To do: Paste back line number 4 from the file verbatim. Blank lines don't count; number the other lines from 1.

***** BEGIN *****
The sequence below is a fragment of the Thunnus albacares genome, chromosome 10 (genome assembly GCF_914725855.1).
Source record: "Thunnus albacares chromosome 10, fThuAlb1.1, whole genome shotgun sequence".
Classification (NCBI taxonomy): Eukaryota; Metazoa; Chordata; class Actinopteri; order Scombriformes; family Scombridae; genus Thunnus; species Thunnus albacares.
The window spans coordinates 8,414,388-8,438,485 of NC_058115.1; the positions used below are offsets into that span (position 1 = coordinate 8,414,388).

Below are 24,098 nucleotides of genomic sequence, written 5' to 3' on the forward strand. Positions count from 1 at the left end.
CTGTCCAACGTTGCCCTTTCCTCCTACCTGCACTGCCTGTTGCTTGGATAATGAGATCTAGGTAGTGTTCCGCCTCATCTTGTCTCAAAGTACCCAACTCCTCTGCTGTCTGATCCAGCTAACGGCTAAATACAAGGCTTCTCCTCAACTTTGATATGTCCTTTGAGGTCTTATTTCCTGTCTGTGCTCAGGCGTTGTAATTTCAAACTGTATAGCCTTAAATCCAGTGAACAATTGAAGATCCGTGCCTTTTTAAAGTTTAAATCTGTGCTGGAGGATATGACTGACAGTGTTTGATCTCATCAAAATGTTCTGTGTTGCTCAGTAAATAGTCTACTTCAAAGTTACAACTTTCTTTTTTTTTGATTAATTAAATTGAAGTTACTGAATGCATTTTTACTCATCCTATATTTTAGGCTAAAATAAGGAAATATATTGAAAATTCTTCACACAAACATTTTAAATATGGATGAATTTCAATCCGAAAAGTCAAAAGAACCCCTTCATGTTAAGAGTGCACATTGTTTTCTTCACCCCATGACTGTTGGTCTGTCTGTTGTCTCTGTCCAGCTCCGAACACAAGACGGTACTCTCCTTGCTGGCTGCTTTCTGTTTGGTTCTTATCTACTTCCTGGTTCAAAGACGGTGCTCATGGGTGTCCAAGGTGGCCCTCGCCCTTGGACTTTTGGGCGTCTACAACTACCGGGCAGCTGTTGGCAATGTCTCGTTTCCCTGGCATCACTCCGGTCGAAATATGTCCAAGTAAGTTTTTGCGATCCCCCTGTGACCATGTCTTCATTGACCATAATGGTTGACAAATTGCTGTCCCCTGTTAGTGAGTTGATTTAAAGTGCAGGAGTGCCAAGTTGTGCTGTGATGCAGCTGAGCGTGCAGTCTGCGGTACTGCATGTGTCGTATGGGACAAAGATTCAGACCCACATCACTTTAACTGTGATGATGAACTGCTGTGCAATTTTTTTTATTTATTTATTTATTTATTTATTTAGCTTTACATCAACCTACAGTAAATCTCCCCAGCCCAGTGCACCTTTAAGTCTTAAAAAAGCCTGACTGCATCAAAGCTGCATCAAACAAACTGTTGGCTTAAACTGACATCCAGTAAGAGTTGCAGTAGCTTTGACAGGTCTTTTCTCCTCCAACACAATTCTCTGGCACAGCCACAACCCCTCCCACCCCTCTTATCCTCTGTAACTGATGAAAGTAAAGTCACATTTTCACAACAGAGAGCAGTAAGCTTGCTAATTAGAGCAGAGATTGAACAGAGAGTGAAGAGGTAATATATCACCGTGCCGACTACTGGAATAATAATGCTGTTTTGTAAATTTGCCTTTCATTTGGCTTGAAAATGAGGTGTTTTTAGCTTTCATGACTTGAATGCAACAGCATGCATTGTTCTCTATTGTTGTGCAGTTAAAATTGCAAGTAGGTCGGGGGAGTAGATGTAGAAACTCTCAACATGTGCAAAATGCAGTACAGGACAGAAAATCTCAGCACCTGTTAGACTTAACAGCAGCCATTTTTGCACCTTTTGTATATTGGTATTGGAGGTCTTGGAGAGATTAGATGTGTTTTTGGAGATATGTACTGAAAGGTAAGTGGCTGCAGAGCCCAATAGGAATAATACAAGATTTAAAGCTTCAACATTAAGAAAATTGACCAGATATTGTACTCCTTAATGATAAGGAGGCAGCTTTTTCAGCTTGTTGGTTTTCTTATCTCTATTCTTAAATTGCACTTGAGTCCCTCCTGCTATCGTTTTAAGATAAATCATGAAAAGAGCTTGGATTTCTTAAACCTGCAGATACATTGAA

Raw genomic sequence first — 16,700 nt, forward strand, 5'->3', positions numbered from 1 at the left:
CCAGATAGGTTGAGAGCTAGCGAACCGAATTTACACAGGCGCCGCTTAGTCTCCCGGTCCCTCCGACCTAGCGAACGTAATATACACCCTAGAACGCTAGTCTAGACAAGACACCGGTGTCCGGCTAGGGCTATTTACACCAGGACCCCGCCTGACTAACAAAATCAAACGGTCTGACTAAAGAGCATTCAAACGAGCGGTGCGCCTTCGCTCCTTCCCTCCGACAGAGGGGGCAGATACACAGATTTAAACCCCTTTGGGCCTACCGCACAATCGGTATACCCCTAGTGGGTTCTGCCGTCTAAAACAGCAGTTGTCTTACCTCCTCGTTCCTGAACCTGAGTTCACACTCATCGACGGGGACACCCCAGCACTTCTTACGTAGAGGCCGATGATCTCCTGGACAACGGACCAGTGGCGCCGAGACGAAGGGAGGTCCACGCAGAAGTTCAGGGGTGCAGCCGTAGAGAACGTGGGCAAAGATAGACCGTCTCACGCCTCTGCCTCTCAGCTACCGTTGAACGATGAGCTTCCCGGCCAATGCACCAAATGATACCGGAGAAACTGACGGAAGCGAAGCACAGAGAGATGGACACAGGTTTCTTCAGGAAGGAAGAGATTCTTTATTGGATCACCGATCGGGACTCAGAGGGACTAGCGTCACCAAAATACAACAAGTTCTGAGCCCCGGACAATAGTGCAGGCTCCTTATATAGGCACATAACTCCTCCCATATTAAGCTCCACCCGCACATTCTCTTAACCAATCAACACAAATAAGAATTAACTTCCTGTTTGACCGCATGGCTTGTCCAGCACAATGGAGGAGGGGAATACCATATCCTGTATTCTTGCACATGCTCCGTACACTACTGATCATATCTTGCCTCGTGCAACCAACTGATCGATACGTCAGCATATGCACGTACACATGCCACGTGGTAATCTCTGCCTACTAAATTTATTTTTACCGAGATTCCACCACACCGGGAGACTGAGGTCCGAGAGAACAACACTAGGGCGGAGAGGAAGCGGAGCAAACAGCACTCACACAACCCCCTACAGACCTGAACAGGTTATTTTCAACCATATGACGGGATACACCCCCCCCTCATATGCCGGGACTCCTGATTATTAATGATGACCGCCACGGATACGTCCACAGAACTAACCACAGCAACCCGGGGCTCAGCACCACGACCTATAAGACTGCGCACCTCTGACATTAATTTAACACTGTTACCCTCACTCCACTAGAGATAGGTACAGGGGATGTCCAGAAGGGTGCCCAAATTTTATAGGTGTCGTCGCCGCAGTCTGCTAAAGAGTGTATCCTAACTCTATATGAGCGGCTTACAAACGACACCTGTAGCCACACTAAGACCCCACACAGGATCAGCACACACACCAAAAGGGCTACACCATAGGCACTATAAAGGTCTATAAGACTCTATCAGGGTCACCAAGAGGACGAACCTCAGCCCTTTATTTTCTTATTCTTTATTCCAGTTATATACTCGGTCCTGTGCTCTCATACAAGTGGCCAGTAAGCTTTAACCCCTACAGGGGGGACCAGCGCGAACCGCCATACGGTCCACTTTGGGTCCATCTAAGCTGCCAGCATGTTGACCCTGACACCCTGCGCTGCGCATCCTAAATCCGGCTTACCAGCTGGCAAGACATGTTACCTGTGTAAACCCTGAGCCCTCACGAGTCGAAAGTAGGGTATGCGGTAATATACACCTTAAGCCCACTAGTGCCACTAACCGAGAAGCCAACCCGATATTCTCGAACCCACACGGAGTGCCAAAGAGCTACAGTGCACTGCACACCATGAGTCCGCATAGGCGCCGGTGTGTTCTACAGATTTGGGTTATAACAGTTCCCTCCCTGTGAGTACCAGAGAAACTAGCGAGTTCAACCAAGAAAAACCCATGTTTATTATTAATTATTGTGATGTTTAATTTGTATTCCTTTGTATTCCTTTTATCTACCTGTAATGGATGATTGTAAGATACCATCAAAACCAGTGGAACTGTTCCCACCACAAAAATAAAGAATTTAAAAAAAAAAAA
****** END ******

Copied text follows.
The window spans coordinates 8,414,388-8,438,485 of NC_058115.1; the positions used below are offsets into that span (position 1 = coordinate 8,414,388).